First, if you’re washing your underwear by hand, buy a small bucket at the dollar store and keep it in the laundry room. You may have to hide it if you have a husband like mine. Do what you have to do. And use a little bleach water after you’re done to make sure it’s really clean.
Get one of those laundry racks so that you can lay your undies flat to dry or hang them up. I like this one because it looks very versatile. (That’s an affiliate link.) You would think after all these years I would have one, but I don’t.
Another option is to get a lingerie bag. I think I’ve seen them at Target. It’s just a mesh bag with a zipper on it. You toss all of your undies in it, zip it up, and then throw it in the washing machine. If your machine has a delicate cycle, you might be able to wash them that way.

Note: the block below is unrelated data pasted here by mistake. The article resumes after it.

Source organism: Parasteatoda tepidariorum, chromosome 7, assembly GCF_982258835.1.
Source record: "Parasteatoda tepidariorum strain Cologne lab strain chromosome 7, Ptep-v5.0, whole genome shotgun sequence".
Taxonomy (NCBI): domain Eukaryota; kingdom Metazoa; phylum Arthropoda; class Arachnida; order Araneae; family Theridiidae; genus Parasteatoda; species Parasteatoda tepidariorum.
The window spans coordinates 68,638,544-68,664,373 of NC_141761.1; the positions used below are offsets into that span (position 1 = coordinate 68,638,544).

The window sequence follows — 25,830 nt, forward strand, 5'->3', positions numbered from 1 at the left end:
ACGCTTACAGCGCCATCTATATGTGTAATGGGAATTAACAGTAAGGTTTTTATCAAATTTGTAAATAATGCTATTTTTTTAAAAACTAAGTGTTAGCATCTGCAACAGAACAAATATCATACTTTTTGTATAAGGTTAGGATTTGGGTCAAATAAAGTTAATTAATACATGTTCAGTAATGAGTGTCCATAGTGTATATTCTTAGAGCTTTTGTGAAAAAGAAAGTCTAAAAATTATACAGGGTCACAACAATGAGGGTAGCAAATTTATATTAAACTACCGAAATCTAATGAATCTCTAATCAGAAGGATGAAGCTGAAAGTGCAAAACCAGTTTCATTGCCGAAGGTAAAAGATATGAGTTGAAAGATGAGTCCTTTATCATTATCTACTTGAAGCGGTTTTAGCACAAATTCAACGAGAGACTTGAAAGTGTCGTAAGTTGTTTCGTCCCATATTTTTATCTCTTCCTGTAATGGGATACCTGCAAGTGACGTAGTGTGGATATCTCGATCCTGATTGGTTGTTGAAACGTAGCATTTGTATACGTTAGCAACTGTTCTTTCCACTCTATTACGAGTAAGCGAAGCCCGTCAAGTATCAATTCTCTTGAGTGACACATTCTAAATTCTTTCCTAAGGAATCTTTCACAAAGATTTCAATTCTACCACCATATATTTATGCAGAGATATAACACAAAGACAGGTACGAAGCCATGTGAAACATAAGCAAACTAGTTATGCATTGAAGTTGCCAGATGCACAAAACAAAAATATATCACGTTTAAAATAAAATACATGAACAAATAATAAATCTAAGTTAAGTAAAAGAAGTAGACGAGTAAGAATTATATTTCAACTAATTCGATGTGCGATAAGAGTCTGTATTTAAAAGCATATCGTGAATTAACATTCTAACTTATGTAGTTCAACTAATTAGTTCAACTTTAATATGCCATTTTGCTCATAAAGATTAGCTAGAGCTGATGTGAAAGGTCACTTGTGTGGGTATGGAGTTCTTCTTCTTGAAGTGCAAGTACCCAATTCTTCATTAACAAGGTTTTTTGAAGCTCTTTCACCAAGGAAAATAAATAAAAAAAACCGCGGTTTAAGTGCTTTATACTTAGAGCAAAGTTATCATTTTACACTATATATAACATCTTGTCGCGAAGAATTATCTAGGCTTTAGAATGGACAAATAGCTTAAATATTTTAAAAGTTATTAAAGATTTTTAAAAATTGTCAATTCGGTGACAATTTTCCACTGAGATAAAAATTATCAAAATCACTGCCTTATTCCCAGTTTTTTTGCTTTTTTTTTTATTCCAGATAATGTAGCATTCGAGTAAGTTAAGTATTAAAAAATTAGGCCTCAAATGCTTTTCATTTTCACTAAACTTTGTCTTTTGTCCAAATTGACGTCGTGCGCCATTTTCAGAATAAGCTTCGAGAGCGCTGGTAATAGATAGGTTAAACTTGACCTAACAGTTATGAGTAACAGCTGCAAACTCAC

And of course, you may want to add a few more things to laundry area:
- Detergent for delicate fabrics.
- A bleach alternative if you can find one that disinfects.
- Vinegar, borax, or hydrogen peroxide, which all disinfect.
Is your underwear worth all this extra work? Well, remember it’s more than washing underwear we’re talking about; it’s your health, too. And as always, your decision as to how you want to handle it.
Look for a post soon on washing towels and sheets, as well as stripping laundry. (It’s the newest thing, like we don’t have enough to do already, right?)